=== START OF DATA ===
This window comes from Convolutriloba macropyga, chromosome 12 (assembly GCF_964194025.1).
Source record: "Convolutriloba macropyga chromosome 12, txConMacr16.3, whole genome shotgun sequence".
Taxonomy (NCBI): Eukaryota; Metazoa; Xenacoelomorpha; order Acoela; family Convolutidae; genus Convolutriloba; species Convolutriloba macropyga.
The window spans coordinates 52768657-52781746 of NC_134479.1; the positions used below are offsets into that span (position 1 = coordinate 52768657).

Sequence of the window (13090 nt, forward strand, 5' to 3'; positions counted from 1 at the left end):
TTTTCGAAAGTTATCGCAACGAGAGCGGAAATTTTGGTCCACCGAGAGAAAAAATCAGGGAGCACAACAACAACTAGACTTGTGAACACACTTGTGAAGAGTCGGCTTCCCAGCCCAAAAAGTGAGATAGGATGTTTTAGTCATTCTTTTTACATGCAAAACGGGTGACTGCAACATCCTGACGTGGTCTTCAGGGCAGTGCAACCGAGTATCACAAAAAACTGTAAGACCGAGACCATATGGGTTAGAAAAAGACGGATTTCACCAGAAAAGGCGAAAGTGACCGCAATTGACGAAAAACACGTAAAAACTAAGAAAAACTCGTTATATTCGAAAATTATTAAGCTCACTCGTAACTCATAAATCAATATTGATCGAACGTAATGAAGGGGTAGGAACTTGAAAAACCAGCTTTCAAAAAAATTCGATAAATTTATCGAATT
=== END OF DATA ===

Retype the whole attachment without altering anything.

This window comes from Convolutriloba macropyga, chromosome 12 (assembly GCF_964194025.1).
Source record: "Convolutriloba macropyga chromosome 12, txConMacr16.3, whole genome shotgun sequence".
Taxonomy (NCBI): Eukaryota; Metazoa; Xenacoelomorpha; order Acoela; family Convolutidae; genus Convolutriloba; species Convolutriloba macropyga.
The window spans coordinates 52768657-52781746 of NC_134479.1; the positions used below are offsets into that span (position 1 = coordinate 52768657).

Sequence of the window (13090 nt, forward strand, 5' to 3'; positions counted from 1 at the left end):
TTTTCGAAAGTTATCGCAACGAGAGCGGAAATTTTGGTCCACCGAGAGAAAAAATCAGGGAGCACAACAACAACTAGACTTGTGAACACACTTGTGAAGAGTCGGCTTCCCAGCCCAAAAAGTGAGATAGGATGTTTTAGTCATTCTTTTTACATGCAAAACGGGTGACTGCAACATCCTGACGTGGTCTTCAGGGCAGTGCAACCGAGTATCACAAAAAACTGTAAGACCGAGACCATATGGGTTAGAAAAAGACGGATTTCACCAGAAAAGGCGAAAGTGACCGCAATTGACGAAAAACACGTAAAAACTAAGAAAAACTCGTTATATTCGAAAATTATTAAGCTCACTCGTAACTCATAAATCAATATTGATCGAACGTAATGAAGGGGTAGGAACTTGAAAAACCAGCTTTCAAAAAAATTCGATAAATTTATCGAATT